Charge: 

Take a photo of a place and tell us how it relates to climate change.

Submission Deadline: 
Wednesday, September 5, 2012 - 11:00pm
Prize: 

Catan: Oil Springs extension for the game Settlers of Catan

Instructions: 
  1. Take a photo of a place that shows an example of a way to lower greenhouse gases, a potential impact of global climate change, or a way to adapt to the impacts of climate change.
  2. Write a description of what you photo shows and include location information*.
  3. Upload it to Flickr (www.flickr.com) or another photosharing site and make it public.  Please include the lat/long coordinates** in your brief description of the photo.
  4. Fill out the form at the link below to alert us of your submission. You will be asked for your name and e-mail address, lat/long coordinates** for the location of the photo and a brief description. (If you haven't already, you must register with the Koshland website, using the simple form on the left column of this page in order to enter.)
  5. An example entry can be found here: http://www.flickr.com/photos/46319462@N08/7302867406/in/gallery-46936205@N05-72157629970756098/
NEED HELP?  If you need help with your entry or registrtion, please email us at ksm@nas.edu or leave a comment below and one of our staff will assist you.
 
*Location information – We are looking for the precise latitude and longitude of the point at which the photo was taken.
 
**How do you get latitude and longitude information? – Some smart phones and digital cameras record this information.  If this is not the case with your camera, then you can go to Google maps and zoom in on the location at which you took the photo.  Right-click (Mac users ctrl-click) on the selected location and choose "What's Here". Latitude and longitude will be displayed in the search box.  For example the Marian Koshland Science Museum is located at 525 E Street, NW, Washington, DC.  According to Google maps our coordinates are 38.89624,-77.019735 (lat, long).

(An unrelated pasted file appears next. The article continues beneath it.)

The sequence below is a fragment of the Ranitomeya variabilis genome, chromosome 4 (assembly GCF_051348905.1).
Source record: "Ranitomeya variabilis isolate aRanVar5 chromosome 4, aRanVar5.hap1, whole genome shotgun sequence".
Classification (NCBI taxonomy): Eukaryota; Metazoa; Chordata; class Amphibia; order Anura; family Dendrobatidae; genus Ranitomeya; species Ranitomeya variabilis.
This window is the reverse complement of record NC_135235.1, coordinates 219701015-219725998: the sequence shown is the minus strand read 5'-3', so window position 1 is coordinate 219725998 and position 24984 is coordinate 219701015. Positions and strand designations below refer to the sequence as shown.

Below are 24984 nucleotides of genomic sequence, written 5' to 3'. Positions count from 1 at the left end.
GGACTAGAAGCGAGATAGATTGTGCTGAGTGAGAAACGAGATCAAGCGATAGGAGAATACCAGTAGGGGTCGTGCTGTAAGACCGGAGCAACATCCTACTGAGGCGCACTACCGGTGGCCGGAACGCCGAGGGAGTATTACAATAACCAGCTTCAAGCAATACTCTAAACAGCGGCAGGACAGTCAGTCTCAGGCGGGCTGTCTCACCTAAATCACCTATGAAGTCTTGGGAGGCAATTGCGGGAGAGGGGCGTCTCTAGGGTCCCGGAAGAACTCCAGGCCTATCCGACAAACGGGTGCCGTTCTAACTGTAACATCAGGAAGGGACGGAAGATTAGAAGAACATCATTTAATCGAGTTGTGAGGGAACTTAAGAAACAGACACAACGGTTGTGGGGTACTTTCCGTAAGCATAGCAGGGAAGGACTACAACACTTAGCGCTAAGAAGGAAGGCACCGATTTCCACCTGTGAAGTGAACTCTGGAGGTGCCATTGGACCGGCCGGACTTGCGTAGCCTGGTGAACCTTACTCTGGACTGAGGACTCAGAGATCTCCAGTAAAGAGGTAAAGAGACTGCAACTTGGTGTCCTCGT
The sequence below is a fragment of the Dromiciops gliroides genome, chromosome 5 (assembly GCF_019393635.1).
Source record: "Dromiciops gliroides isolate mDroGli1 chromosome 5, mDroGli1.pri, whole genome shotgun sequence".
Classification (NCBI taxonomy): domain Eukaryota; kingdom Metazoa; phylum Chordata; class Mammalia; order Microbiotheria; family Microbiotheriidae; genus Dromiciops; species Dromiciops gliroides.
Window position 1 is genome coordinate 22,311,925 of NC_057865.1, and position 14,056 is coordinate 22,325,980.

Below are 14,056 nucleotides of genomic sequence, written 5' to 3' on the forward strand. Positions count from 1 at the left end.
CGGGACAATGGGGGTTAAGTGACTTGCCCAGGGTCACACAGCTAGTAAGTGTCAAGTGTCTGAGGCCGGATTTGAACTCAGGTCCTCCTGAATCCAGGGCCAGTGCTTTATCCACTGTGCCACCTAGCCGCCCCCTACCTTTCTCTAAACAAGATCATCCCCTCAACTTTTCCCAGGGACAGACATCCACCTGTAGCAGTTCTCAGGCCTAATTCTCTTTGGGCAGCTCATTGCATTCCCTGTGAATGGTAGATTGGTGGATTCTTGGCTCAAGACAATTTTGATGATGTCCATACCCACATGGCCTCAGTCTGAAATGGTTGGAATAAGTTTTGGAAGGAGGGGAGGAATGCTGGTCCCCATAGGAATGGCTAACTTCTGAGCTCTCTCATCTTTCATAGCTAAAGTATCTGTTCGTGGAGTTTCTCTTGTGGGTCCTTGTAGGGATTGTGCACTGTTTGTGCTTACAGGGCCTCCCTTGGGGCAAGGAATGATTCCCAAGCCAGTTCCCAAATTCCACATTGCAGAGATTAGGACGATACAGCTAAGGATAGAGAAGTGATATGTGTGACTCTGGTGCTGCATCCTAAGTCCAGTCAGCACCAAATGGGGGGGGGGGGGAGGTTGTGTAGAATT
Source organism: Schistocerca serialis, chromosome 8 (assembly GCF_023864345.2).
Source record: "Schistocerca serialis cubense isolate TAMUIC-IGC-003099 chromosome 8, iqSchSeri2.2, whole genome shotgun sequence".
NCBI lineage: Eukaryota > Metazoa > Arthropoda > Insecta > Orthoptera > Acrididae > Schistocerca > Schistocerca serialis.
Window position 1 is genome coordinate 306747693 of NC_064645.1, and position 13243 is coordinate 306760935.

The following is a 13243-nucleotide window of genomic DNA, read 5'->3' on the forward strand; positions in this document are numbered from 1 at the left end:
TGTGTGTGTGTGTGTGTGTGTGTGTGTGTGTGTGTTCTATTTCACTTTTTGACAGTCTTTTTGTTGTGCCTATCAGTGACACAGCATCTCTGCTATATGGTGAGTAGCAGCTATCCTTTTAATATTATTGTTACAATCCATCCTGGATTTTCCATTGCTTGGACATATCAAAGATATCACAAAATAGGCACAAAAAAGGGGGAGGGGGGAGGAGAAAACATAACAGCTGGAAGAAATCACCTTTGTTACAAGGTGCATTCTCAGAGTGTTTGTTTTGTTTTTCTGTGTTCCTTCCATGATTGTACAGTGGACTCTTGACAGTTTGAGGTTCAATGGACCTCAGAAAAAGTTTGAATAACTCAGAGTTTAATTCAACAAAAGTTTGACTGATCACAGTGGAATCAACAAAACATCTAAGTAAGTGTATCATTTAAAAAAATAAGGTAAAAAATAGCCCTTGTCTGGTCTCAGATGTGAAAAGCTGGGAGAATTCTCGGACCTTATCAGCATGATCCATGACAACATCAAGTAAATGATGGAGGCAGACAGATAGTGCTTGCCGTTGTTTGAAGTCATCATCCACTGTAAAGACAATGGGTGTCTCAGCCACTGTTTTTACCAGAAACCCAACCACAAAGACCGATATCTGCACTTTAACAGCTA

Evaluation Criteria: 

All appropriate, on-topic photos will be included in a photo gallery that will be the basis for our September Challenge – Green Tour.  You can see some of the most recent entries on our Flickr Climate Change Challenge Photo Gallery. Staff will pick one favorite to highlight on the website.

 

Comments

Submitted by Paige Brown on

Photo Description:
This tour guide and Atchafalaya Basinkeeper fights against illegal cypress tree logging in the swamps of Atchafalaya Basin in Bayou Sorrel, located in south central Louisiana. This is the largest swamp in the U.S. - a combination of wetlands and river delta that naturally protects Louisiana's Coast from the hurricanes that are notorious here. The swamps are also one of the largest natural carbon sinks in the U.S., but are at risk from agricultural development and sea rise. The natives fish while telling tales of old days when these swamps were dark from thick canopies and the singing of birds was deafening.
Location: 30.16229,-91.335765
Photo Link: http://www.flickr.com/photos/84546765@N04/7741845480/in/photostream/
Short Link: http://www.flickr.com/photos/84546765@N04/7741845480/

Submitted by ErikaS on

Hi Paige,
Great entry and description. You are welcome to submit more than one photo to the contest.
 
Keep them coming!
Erika